Issa et al completed a retrospective analysis of 96 patients who underwent surgery for acute diverticulitis. In the sample, 70.2% of the patients had no prior history of acute diverticulitis and 29.8% had a history of previous episodes of diverticulitis. Issa and colleagues found that the risk of complicated diverticulitis was not related to having multiple attacks. They also concluded that adverse outcomes and fatality rates were not related to recurrent diverticulitis and did not increase the risk for complications. They recommended continued inquiry to address the inconclusive evidence about surgical interventions, such as the recommendation to schedule elective surgery after two episodes of diverticulitis. 12

Tursi et al conducted a retrospective review of 130 patients with uncomplicated diverticulitis to determine whether endoscopic and histologic inflammation was predictive of diverticulitis recurrence. They concluded that a relationship existed and that diverticulitis should be considered a chronic condition with treatment aimed at preventing complications and recurrence.13

Treatment recommendations include the use of antibiotics and anti-inflammatory agents. Studies have demonstrated the efficacy of utilizing antibiotics and anti-inflammatory agents for treating diverticulitis, but there is no data on whether these are effective in preventing recurrence. However, clinical studies are being conducted. 13

In summary, recent research has identified CT scanning as the best choice for diagnosing diverticulitis. The use of antibiotic therapy is beneficial in complicated diverticulitis but not in uncomplicated diverticulitis. Inflammation that is present on histologic and endoscopic evaluation is related to complicated and recurring diverticulitis. Surgical interventions and other treatments should be determined on an individualized basis, and further studies are needed to identify best practices in the care of patients with diverticulitis.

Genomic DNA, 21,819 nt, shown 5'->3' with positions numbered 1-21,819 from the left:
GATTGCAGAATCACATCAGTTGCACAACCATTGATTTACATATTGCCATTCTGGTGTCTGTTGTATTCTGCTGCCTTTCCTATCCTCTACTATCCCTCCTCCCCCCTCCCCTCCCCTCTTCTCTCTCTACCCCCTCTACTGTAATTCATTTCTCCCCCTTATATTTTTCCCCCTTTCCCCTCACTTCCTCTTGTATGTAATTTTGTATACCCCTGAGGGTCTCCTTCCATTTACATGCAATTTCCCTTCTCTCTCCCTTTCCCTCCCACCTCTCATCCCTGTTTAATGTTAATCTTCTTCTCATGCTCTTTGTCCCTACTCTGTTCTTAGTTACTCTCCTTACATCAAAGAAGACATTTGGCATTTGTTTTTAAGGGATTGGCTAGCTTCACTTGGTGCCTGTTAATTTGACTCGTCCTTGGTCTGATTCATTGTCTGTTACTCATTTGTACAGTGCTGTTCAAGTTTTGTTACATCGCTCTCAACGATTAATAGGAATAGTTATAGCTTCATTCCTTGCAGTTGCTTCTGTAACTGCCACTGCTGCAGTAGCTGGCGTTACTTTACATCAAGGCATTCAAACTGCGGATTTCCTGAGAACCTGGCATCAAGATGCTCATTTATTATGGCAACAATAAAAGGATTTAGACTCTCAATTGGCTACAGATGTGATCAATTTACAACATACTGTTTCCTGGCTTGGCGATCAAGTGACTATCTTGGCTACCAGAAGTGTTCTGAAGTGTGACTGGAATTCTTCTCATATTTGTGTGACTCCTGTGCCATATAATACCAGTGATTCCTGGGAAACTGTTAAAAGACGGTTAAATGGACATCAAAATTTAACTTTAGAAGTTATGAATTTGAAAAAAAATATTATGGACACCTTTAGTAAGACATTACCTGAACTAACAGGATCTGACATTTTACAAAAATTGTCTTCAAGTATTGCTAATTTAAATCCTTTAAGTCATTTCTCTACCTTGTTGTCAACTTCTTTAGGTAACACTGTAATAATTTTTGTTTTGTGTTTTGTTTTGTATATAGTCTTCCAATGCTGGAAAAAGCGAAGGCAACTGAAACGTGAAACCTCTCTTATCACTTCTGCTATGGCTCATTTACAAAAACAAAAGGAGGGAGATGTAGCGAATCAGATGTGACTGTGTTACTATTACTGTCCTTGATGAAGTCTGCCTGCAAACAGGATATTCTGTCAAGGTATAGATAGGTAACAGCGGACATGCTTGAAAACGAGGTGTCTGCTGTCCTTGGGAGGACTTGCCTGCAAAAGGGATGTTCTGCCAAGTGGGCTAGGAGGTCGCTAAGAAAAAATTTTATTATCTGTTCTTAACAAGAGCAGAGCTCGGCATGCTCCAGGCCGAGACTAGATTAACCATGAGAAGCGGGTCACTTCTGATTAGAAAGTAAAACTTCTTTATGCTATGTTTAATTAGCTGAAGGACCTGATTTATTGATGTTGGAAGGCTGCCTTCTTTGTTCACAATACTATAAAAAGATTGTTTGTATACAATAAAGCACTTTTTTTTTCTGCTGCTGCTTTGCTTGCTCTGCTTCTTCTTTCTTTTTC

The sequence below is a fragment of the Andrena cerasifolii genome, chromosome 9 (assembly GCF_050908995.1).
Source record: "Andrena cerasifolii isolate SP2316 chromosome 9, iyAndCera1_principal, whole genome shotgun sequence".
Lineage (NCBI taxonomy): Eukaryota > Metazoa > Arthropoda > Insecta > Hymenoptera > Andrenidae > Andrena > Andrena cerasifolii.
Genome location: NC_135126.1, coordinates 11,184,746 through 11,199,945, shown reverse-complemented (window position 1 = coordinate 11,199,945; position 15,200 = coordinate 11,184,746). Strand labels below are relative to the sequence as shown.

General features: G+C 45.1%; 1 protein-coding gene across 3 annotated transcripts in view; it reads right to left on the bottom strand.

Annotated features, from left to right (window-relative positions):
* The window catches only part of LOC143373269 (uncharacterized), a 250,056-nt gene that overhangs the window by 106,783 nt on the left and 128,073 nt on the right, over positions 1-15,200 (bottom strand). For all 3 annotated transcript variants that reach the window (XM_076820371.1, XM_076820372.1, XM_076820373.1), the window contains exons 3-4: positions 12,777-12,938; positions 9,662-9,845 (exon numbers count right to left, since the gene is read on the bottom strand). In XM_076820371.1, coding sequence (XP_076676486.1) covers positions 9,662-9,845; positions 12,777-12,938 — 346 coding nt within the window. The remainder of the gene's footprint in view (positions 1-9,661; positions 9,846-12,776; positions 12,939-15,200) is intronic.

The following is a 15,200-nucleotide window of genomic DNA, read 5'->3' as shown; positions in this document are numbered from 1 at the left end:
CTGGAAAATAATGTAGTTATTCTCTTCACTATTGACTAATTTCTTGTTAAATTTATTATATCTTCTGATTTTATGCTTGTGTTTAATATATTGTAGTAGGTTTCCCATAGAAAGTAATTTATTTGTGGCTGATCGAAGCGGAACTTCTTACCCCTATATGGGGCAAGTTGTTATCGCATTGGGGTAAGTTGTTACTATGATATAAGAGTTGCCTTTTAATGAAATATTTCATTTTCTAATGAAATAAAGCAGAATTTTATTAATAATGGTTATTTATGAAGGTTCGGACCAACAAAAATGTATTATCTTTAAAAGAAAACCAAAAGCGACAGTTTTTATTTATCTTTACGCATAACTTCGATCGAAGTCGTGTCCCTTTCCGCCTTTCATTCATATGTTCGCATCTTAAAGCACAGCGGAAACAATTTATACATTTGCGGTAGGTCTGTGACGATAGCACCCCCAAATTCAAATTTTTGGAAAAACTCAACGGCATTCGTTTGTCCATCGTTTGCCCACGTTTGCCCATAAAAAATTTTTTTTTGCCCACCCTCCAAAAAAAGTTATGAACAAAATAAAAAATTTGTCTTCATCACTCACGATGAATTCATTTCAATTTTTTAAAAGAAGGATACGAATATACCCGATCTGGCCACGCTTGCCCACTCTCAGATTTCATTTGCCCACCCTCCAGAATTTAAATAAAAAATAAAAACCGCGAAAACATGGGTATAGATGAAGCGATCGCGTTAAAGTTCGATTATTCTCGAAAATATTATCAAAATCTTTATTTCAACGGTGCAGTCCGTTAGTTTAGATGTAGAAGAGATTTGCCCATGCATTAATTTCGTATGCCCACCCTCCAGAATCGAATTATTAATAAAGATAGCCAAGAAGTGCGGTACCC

Diverticulitis is a chronic condition whose presentation may be complicated or uncomplicated. Most uncomplicated cases can be treated on an outpatient basis, while complicated cases require inpatient care and possible surgical intervention. Some uncertainty exists with regard to the treatment of diverticulitis, and further research is warranted. Meanwhile, all patients should be educated about disease prevention and when to seek medical care.


1. Weizman AV & Nguyen GC. Diverticular disease: Epidemiology and management. Can J Gastroentero., 2011 July; 25(7): 385-389.
2. Biondo S, et al. Current status of the treatment of acute colonic diverticulitis: a systematic review. Colorectal Dis. 2012;14(1):e1-e11.
3. Telem D, et al. Current recommendations on diagnosis and management of right-sided diverticulitis. Gastroenterol Res Pract.  2009: 359485. doi:  10.1155/2009/359485
4. National Digestive Diseases Information Clearinghouse. Diverticulosis and diverticulitis.
5. Young-Fadok T & Pemberton J.  Treatment of acute diverticulitis. Up to Date.
6. Pemberton J & Young-Fadok T. Clinical manifestations and diagnosis of acute diverticulitis in adults. Upt to Date.
7. Smelzter SC, et al. Management of patients with intestinal and  rectal disorders. In: Brunner & Suddarth's Textbook of Medical-Surgical Nursing. 12th Edition.
Philadelphia: Lippincott, Williams, and Wilkins; 2010: 1067-1110.
8. Beckham H & Whitlow CB. The medical and nonoperative treatment of diverticulitis. Clin Colon Rectal Surg. 2009;22(3):156-160.
9. Shabanzadeh D. Antibiotics for uncomplicated diverticulitis. Cochrane Database Syst Rev. 2012;11:CD009092.
10. Smelzter SC, et al. Health care of the older adult. In: Brunner & Suddarth's Textbook of Medical-Surgical Nursing. 12th Edition. Philadelphia: Lippincott, Williams, and Wilkins; 2010: 200-224.
11. Chabok A, et al. Randomized clinical trial of antibiotics in acute uncomplicated diverticulitis. Brit J Surg. 2012;99(4):532-539.
12. Issa N, et al. Emergency surgery for complicated acute diverticulitis. Colorectal Disease. 2009;11(2):198-202.
13. Tursi A, et al. Detection of endoscopic and histological inflammation after an attack of colonic diverticulitis is associated with higher diverticulitis recurrence. J Gastrointestin Liver Dis. 2013;22(1):13-19.

Deborah Hunt is a member of the School of Nursing faculty at The College of New Rochelle in New Rochelle, N.Y. She has completed a disclosure statement and reports no relationships related to this article.